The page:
Saudi Arabia vs. Yemen


Saudi ArabiaYemen
Economy - overviewSaudi Arabia has an oil-based economy with strong government controls over major economic activities. It possesses about 16% of the world's proven petroleum reserves, ranks as the largest exporter of petroleum, and plays a leading role in OPEC. The petroleum sector accounts for roughly 87% of budget revenues, 42% of GDP, and 90% of export earnings.

Saudi Arabia is encouraging the growth of the private sector in order to diversify its economy and to employ more Saudi nationals. Over 6 million foreign workers play an important role in the Saudi economy, particularly in the oil and service sectors; at the same time, however, Riyadh is struggling to reduce unemployment among its own nationals. Saudi officials are particularly focused on employing its large youth population, which generally lacks the education and technical skills the private sector needs.

In 2017, the Kingdom incurred a budget deficit estimated at 8.3% of GDP, which was financed by bond sales and drawing down reserves. Although the Kingdom can finance high deficits for several years by drawing down its considerable foreign assets or by borrowing, it has cut capital spending and reduced subsidies on electricity, water, and petroleum products and plans to introduce a value-added tax. In January 2016, Crown Prince and Deputy Prime Minister MUHAMMAD BIN SALMAN announced that Saudi Arabia intends to list shares of its state-owned petroleum company, ARAMCO - another move to increase revenue and outside investment. The government has also looked at privatization and diversification of the economy more closely in the wake of a diminished oil market. Historically, Saudi Arabia has focused diversification efforts on power generation, telecommunications, natural gas exploration, and petrochemical sectors. More recently, the government has approached investors about expanding the role of the private sector in the health care, education and tourism industries. While Saudi Arabia has emphasized their goals of diversification for some time, current low oil prices may force the government to make more drastic changes ahead of their long-run timeline.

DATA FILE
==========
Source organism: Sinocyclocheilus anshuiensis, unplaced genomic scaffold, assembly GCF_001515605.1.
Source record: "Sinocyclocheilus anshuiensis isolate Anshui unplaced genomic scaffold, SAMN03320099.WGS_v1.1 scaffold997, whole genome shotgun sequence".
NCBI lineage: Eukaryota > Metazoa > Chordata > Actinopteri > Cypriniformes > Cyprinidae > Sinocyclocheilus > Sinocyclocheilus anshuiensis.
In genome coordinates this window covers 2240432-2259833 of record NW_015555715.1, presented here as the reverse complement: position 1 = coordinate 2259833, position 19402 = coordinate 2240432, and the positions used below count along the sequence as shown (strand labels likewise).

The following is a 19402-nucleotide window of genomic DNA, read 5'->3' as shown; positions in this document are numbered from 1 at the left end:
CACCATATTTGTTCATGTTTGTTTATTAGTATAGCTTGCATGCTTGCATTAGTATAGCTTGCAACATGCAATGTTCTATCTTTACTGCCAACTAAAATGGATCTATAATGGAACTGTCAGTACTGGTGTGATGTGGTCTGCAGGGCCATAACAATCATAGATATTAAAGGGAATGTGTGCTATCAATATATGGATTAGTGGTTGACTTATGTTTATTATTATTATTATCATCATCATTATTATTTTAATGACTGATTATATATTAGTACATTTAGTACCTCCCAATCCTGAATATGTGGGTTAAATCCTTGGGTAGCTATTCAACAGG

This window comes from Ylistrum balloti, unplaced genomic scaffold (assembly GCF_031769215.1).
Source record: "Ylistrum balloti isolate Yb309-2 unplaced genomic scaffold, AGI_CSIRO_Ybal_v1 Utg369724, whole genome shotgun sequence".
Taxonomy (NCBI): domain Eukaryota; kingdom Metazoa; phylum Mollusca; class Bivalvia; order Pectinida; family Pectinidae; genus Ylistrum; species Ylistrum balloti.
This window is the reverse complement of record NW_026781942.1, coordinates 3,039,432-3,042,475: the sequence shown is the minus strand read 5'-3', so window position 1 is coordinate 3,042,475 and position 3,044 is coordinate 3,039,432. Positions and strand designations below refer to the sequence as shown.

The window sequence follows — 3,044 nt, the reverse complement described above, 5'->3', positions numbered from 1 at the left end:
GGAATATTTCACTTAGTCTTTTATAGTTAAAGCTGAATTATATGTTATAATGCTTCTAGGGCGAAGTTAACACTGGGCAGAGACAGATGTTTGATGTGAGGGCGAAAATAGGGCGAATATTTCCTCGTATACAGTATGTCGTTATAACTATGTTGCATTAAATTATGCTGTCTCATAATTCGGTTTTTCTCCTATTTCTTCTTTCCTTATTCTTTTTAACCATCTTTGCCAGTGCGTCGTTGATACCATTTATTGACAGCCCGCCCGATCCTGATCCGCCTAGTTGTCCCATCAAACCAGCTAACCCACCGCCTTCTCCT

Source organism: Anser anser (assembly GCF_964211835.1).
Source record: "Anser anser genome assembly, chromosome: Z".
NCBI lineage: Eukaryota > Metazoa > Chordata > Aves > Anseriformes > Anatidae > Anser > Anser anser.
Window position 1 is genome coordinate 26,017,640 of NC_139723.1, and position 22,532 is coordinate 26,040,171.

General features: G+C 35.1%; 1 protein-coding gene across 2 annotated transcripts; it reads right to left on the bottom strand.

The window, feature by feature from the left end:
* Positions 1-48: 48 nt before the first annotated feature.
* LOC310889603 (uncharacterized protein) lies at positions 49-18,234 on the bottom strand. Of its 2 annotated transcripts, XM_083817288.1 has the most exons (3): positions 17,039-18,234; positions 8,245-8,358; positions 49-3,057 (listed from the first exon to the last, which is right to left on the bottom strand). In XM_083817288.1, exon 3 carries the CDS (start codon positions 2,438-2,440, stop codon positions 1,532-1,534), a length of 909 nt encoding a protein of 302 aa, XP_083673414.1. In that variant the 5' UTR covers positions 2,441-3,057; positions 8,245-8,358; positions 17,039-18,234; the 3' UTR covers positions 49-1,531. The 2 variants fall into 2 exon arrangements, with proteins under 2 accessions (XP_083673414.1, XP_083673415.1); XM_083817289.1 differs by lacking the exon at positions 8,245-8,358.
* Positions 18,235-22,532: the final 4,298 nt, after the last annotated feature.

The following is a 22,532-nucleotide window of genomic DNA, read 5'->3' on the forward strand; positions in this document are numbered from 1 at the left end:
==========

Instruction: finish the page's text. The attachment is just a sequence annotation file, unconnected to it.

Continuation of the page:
Yemen is a low-income country that faces difficult long-term challenges to stabilizing and growing its economy, and the current conflict has only exacerbated those issues. The ongoing war has halted Yemen’s exports, pressured the currency’s exchange rate, accelerated inflation, severely limited food and fuel imports, and caused widespread damage to infrastructure. More than 80% of the population is in need of humanitarian assistance and over half are food insecure.

Prior to the start of the conflict in 2014, Yemen was highly dependent on declining oil and gas resources for revenue. Oil and gas earnings accounted for roughly 25% of GDP and 65% of government revenue. The Yemeni Government regularly faced annual budget shortfalls and tried to diversify the Yemeni economy through a reform program designed to bolster non-oil sectors of the economy and foreign investment. In July 2014, the government continued reform efforts by eliminating some fuel subsidies and in August 2014, the IMF approved a three-year, $570 million Extended Credit Facility for Yemen.